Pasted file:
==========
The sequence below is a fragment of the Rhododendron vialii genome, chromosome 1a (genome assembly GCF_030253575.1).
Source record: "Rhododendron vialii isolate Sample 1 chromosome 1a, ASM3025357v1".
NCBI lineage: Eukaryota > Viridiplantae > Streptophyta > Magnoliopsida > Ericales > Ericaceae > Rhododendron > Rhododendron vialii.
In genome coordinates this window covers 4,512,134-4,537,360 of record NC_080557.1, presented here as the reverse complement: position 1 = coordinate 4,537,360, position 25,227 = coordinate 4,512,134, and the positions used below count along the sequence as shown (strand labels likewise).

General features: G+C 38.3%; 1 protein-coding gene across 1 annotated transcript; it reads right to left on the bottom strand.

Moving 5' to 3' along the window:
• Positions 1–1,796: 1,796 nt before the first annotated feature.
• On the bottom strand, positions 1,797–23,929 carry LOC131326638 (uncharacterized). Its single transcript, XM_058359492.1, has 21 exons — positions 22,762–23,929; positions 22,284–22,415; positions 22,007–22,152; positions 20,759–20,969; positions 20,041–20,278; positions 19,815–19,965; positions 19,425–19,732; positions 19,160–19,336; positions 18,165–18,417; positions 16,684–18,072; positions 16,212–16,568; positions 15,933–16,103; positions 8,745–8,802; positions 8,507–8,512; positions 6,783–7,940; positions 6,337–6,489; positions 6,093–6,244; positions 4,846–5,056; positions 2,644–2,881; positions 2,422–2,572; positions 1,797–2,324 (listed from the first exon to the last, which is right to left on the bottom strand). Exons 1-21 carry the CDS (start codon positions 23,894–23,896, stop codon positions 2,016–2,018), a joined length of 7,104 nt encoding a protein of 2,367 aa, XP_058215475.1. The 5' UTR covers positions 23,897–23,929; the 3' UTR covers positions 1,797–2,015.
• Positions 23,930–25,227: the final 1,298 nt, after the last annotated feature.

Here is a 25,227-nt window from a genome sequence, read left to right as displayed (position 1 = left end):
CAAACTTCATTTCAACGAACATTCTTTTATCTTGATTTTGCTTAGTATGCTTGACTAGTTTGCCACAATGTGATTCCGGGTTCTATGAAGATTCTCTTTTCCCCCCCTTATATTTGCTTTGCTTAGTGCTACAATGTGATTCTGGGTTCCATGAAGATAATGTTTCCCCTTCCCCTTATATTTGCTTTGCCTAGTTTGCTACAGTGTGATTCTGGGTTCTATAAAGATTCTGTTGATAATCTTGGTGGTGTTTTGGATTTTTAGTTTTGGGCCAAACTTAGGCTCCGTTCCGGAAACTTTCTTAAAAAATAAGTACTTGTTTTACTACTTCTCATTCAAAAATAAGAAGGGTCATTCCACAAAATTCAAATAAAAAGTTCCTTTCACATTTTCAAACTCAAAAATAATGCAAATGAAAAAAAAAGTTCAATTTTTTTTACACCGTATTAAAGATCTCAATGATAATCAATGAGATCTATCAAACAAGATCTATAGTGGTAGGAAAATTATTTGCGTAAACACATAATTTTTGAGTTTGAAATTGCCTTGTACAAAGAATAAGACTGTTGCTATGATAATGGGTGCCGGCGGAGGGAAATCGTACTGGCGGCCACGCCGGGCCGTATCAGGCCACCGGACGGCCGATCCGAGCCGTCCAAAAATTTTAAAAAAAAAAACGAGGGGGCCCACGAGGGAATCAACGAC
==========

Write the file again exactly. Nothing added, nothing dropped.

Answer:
The sequence below is a fragment of the Rhododendron vialii genome, chromosome 1a (genome assembly GCF_030253575.1).
Source record: "Rhododendron vialii isolate Sample 1 chromosome 1a, ASM3025357v1".
NCBI lineage: Eukaryota > Viridiplantae > Streptophyta > Magnoliopsida > Ericales > Ericaceae > Rhododendron > Rhododendron vialii.
In genome coordinates this window covers 4,512,134-4,537,360 of record NC_080557.1, presented here as the reverse complement: position 1 = coordinate 4,537,360, position 25,227 = coordinate 4,512,134, and the positions used below count along the sequence as shown (strand labels likewise).

General features: G+C 38.3%; 1 protein-coding gene across 1 annotated transcript; it reads right to left on the bottom strand.

Moving 5' to 3' along the window:
• Positions 1–1,796: 1,796 nt before the first annotated feature.
• On the bottom strand, positions 1,797–23,929 carry LOC131326638 (uncharacterized). Its single transcript, XM_058359492.1, has 21 exons — positions 22,762–23,929; positions 22,284–22,415; positions 22,007–22,152; positions 20,759–20,969; positions 20,041–20,278; positions 19,815–19,965; positions 19,425–19,732; positions 19,160–19,336; positions 18,165–18,417; positions 16,684–18,072; positions 16,212–16,568; positions 15,933–16,103; positions 8,745–8,802; positions 8,507–8,512; positions 6,783–7,940; positions 6,337–6,489; positions 6,093–6,244; positions 4,846–5,056; positions 2,644–2,881; positions 2,422–2,572; positions 1,797–2,324 (listed from the first exon to the last, which is right to left on the bottom strand). Exons 1-21 carry the CDS (start codon positions 23,894–23,896, stop codon positions 2,016–2,018), a joined length of 7,104 nt encoding a protein of 2,367 aa, XP_058215475.1. The 5' UTR covers positions 23,897–23,929; the 3' UTR covers positions 1,797–2,015.
• Positions 23,930–25,227: the final 1,298 nt, after the last annotated feature.

Here is a 25,227-nt window from a genome sequence, read left to right as displayed (position 1 = left end):
CAAACTTCATTTCAACGAACATTCTTTTATCTTGATTTTGCTTAGTATGCTTGACTAGTTTGCCACAATGTGATTCCGGGTTCTATGAAGATTCTCTTTTCCCCCCCTTATATTTGCTTTGCTTAGTGCTACAATGTGATTCTGGGTTCCATGAAGATAATGTTTCCCCTTCCCCTTATATTTGCTTTGCCTAGTTTGCTACAGTGTGATTCTGGGTTCTATAAAGATTCTGTTGATAATCTTGGTGGTGTTTTGGATTTTTAGTTTTGGGCCAAACTTAGGCTCCGTTCCGGAAACTTTCTTAAAAAATAAGTACTTGTTTTACTACTTCTCATTCAAAAATAAGAAGGGTCATTCCACAAAATTCAAATAAAAAGTTCCTTTCACATTTTCAAACTCAAAAATAATGCAAATGAAAAAAAAAGTTCAATTTTTTTTACACCGTATTAAAGATCTCAATGATAATCAATGAGATCTATCAAACAAGATCTATAGTGGTAGGAAAATTATTTGCGTAAACACATAATTTTTGAGTTTGAAATTGCCTTGTACAAAGAATAAGACTGTTGCTATGATAATGGGTGCCGGCGGAGGGAAATCGTACTGGCGGCCACGCCGGGCCGTATCAGGCCACCGGACGGCCGATCCGAGCCGTCCAAAAATTTTAAAAAAAAAAACGAGGGGGCCCACGAGGGAATCAACGAC